With a certain dry humour mixed with the arch tones of mild scholarly disdain, reading Gopinath on ‘the degraded pre-adolescent utopias’ of the Crazy Frog tune can be a little like reading Glenn Gould blithely discussing the ‘harmonic primitivism’ of the Beatles. Nonetheless, this unique and often fascinating volume unearths a sufficient number of intriguing artistic responses to suggest that there may have been more to the ringtone as cultural form than Für Elise rendered in coarse FM synthesis and dididing ding bing bing.—Art Review—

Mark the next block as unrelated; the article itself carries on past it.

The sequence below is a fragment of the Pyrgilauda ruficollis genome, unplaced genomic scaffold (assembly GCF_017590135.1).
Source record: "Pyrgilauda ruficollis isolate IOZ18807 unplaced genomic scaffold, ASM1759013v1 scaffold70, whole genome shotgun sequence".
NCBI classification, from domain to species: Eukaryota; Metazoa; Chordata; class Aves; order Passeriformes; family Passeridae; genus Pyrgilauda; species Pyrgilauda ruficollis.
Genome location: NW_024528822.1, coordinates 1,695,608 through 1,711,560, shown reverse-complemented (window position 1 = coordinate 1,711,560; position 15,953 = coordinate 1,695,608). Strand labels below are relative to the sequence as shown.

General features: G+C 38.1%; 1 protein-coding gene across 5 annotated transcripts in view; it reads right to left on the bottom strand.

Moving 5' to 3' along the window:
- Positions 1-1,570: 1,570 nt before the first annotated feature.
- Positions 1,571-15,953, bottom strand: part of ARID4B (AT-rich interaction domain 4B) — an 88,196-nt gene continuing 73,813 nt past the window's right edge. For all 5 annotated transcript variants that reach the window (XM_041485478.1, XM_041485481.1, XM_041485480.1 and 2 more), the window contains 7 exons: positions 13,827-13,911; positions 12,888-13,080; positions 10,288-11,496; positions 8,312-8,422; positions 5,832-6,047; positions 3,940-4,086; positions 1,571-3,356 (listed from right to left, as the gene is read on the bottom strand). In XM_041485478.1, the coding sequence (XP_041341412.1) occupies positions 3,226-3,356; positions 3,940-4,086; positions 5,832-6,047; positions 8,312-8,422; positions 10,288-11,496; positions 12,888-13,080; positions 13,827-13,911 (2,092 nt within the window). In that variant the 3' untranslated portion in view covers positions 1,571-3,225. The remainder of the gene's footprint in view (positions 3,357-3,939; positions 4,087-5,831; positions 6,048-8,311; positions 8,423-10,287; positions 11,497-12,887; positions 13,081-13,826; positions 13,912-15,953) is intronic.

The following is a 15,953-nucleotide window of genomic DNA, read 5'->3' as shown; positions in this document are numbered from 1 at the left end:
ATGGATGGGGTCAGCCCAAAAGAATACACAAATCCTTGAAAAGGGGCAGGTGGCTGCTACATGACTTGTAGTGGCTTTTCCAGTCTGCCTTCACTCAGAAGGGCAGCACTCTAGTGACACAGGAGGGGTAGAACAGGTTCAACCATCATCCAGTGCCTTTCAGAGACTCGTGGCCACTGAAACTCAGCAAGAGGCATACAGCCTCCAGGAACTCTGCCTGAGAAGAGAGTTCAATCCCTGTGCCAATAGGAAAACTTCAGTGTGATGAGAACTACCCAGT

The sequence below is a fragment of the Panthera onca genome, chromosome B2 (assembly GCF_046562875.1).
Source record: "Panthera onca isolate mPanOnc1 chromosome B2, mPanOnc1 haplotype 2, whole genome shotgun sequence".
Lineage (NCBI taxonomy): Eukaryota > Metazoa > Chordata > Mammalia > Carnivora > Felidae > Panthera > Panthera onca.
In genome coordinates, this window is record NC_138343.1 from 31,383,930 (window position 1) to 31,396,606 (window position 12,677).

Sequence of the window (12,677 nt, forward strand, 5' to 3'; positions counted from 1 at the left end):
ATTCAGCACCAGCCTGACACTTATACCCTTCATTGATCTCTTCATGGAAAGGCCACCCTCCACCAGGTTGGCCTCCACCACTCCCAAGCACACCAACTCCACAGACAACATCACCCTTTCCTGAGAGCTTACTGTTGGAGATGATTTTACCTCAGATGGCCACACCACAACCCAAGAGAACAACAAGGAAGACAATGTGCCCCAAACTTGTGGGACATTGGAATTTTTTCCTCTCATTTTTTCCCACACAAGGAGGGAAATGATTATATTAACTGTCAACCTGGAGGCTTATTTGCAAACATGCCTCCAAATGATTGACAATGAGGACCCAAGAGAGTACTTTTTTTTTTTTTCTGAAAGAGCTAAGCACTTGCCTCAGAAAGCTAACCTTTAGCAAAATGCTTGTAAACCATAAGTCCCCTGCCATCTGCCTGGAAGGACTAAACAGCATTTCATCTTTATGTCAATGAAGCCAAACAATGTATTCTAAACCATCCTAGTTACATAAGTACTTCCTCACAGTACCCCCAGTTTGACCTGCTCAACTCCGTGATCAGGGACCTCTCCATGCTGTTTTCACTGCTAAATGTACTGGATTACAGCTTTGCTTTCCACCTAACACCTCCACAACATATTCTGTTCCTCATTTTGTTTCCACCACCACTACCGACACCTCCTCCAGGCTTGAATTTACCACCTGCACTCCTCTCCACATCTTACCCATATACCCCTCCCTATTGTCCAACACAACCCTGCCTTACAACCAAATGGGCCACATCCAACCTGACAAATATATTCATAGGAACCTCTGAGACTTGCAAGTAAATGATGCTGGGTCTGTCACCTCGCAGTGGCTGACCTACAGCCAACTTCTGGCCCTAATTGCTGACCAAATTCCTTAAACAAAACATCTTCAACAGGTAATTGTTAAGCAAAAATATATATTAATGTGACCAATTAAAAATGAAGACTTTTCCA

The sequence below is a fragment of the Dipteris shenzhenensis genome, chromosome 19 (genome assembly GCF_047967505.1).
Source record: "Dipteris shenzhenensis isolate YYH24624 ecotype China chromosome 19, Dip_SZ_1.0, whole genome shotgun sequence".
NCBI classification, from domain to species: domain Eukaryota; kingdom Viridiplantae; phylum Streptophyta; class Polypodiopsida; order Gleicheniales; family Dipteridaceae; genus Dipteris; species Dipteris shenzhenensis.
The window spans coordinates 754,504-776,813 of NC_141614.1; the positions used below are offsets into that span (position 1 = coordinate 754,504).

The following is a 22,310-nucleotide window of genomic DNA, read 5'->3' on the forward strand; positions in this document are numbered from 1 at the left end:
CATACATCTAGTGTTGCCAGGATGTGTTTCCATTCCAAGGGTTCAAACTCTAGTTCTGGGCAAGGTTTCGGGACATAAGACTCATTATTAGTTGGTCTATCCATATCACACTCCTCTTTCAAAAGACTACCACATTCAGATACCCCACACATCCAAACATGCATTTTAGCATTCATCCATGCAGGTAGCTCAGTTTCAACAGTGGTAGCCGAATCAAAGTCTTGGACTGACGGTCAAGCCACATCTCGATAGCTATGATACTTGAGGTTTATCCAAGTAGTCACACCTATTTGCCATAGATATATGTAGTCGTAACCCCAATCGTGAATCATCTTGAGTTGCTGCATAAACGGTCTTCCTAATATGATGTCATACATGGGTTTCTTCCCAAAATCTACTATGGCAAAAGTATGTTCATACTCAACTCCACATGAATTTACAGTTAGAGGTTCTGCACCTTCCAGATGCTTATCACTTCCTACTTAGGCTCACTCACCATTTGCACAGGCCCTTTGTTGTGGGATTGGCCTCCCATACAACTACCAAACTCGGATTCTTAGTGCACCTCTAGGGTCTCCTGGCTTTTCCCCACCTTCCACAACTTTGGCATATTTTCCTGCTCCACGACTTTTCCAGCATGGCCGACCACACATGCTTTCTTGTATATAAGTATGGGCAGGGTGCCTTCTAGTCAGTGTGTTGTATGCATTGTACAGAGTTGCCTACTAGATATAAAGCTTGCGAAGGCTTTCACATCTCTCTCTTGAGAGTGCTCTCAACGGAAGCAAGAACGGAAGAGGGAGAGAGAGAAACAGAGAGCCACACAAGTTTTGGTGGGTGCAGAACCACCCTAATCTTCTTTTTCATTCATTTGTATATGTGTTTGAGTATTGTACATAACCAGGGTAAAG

…the most interesting parts of the book were those where Gopinath discusses the cultural aspects related to ringtones. Ringtones, Gopinath maintains, are aestheticized signals. Their function is to indicate, by means of sound, that the owner of the mobile phone is receiving a phone call. A simple beep would suffice to accomplish this task. Nevertheless, many phone user prefer to use another sound to indicate this, one that is aesthetically more pleasing. A Bach excerpt, for example.
—Journal of Sonic Studies